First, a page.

Embrace the seltzer. Touch the bottle. Focus on it. The little sssszzhh that escapes when you twist open the cap. The bubbles that are sharp but still playful, like the touch of a kitten’s paw. A flavor that is not quite nothing, but also not quite something, like the void you have where your soul used to be. Maybe your seltzer tastes like a strawberry, or a lime, or a pamplemousse.
Swallow it. Let it hydrate you. Let it give you life.
Others have said that this past decade was ruled by Obama, or avocado toast, or perhaps Lana Del Rey. But the truth is that no person or no thing won the decade like seltzer won the decade. The bubbles are here; they are there. They are everywhere. Seltzer is not only the drink of the decade. Seltzer is the entire mood of the 2010s.
Some numbers: Spindrift debuted in 2010, and 2011 was when the great Seltzer Boom truly took off. Over the next five years, sales of sparkling water increased by 70 percent. Like bubbles floating to the surface, the rise continued unabated: From 2015 to 2016, sparkling-water sales swelled by 16 percent while, that same year, LaCroix sales surged nearly 73 percent. In 2018, Poland Spring and Pepsi each rolled out sparkling-water brands. Coca-Cola bought Topo Chico. Spindrift is ascendant.
Even a coconut-flavored seltzer that actually tastes like sunscreen mixed with pool water (which debuted in 2011) managed to find fans this decade. The cans — always pastel, no matter which brand you choose — were made for Instagram before there even was an Instagram. It has a vague sort of wellness energy. It got the Letter of Recommendation treatment. In 2015, the Awl — then the blog of record for smart people who spend too much time online — published its official LaCroix rankings. In 2016, Vice published the now-classic story, “Portraits of Brooklynites Flocking to Massive LaCroix Wall in New Whole Foods.” The Strategist investigated, in painstaking detail, the best way to order it.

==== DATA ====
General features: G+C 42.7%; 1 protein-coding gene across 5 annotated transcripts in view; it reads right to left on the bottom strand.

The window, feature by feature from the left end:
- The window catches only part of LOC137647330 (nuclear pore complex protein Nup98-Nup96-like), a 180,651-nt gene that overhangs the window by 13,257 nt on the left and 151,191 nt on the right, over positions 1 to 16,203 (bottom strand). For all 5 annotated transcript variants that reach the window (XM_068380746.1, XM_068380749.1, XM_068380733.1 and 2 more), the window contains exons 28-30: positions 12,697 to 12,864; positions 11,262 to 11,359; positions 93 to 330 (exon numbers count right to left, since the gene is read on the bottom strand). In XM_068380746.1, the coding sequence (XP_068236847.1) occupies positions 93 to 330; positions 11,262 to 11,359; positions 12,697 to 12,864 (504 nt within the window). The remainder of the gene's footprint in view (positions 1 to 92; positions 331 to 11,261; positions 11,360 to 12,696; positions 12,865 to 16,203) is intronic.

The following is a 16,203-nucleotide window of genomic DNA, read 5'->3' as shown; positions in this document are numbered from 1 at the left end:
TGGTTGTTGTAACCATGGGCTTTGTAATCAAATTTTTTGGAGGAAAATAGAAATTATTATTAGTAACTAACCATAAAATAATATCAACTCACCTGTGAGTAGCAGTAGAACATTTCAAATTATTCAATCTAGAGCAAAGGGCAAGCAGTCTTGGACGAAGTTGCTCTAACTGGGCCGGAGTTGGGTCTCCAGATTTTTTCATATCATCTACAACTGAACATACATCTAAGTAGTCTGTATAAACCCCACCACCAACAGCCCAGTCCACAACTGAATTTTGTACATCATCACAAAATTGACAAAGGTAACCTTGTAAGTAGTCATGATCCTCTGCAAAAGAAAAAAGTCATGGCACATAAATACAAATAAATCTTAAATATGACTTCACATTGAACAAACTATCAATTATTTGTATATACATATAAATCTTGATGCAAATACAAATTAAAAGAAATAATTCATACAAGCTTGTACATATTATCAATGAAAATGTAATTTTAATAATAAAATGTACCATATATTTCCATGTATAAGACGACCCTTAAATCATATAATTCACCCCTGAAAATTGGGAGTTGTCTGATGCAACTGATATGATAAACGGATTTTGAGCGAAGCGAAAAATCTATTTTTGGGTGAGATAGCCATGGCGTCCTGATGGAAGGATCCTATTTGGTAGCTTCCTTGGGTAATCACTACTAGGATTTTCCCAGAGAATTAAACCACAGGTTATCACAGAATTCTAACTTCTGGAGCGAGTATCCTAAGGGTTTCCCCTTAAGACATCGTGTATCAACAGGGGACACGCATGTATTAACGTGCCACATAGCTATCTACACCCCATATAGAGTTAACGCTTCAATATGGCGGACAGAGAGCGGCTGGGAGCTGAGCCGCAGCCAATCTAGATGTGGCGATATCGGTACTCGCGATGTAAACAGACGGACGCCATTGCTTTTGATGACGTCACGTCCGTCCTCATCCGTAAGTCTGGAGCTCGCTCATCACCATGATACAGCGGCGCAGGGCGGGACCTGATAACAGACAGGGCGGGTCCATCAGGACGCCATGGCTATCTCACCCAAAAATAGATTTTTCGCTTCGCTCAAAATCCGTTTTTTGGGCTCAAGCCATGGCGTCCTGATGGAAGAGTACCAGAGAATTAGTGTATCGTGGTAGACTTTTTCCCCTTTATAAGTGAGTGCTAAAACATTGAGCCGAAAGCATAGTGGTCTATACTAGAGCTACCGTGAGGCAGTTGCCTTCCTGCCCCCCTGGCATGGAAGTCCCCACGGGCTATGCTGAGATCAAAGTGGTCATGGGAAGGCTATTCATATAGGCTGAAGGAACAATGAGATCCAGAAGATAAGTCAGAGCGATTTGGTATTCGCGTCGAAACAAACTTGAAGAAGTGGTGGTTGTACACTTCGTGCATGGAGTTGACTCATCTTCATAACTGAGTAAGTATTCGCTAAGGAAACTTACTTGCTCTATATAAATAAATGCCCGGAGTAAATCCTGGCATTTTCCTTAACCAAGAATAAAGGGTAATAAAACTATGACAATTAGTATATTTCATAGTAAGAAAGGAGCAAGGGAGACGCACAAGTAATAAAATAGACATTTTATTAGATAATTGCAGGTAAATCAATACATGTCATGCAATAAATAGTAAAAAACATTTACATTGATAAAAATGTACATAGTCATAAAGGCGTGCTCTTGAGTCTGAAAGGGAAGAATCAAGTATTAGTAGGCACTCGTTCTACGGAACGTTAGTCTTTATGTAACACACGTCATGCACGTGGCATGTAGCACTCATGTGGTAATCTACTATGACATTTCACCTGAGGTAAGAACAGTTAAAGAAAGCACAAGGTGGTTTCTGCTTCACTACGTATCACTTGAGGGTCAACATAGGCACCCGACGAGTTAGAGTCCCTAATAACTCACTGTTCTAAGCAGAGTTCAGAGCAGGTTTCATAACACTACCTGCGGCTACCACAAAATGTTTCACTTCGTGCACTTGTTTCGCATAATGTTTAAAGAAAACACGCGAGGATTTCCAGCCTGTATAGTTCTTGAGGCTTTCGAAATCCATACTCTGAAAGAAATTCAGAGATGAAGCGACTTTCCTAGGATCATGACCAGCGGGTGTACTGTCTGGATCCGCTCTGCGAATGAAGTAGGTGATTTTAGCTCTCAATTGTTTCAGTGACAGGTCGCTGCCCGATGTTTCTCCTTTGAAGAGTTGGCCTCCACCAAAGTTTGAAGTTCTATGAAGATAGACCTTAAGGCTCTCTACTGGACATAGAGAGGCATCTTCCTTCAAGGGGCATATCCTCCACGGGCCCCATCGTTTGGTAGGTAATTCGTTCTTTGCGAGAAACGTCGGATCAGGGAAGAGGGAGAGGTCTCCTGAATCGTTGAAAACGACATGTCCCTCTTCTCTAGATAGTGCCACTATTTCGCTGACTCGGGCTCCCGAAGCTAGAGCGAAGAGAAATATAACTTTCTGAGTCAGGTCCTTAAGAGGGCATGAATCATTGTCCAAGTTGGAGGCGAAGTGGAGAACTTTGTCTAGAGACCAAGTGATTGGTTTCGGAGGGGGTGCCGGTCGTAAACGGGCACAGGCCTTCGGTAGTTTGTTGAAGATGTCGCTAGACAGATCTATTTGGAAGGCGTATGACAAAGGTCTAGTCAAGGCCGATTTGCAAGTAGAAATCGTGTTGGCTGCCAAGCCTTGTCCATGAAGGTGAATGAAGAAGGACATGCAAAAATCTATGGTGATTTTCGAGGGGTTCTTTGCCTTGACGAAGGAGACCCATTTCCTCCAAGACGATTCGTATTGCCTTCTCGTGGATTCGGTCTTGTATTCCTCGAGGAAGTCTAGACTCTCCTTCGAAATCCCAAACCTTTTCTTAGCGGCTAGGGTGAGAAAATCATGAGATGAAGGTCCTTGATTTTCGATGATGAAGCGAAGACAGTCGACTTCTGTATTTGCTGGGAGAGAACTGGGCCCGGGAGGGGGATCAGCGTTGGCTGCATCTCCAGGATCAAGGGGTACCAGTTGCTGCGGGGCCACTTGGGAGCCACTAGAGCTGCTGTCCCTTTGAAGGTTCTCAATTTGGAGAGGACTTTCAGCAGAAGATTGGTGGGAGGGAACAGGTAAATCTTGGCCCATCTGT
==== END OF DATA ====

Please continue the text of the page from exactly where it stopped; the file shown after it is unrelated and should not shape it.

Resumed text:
Seltzer is to the 2010s what PBR was to the 2000s: inseparable from youth culture in the minds of anyone older than 35, especially if they babble on about “real Americans.” Seltzer — LaCroix, specifically, for a time — threatened to define a generation. And like any gateway drug, LaCroix spread the good word of seltzer to those not raised on it. (Author Carmen Maria Machado credits the brand with turning her into a seltzer fiend who now cannot live without bubbles.)
Still, it wasn’t just straight seltzer that boomed. The the 2010s were high times for all bubbles. The effervescent wine pet-nat was on the rise in 2013. The Aperol Spritz became the new king of cocktails. People added tonic water to espresso, and Manhattan Special paved the way for new-school coffee sodas like Keepers. Well-made highballs are just seltzer with some booze. Recess is seltzer, but CBD. Hard seltzer is seltzer, but hard. (It is also, like an invasive species, taking market share away from its bubbly cousin-in-law, beer.)
Each day, the world gets more confusing and maddening and inexact; seltzer offers something like precision. Bubbles. Maybe some fruit. It is the same every time. Seltzer is clarity among the chaos.
Of course, every good bubble will burst. LaCroix sales tanked earlier this year and now there are calls for the end of seltzer in general. There may be no place left for seltzer to even go, and that is probably fine. We’ve lived through a Golden Age of Seltzer, and we realized that, no, water doesn’t have to be boring. It’s been ten years of all-seltzer-all-the-time, and every sip has felt like a party.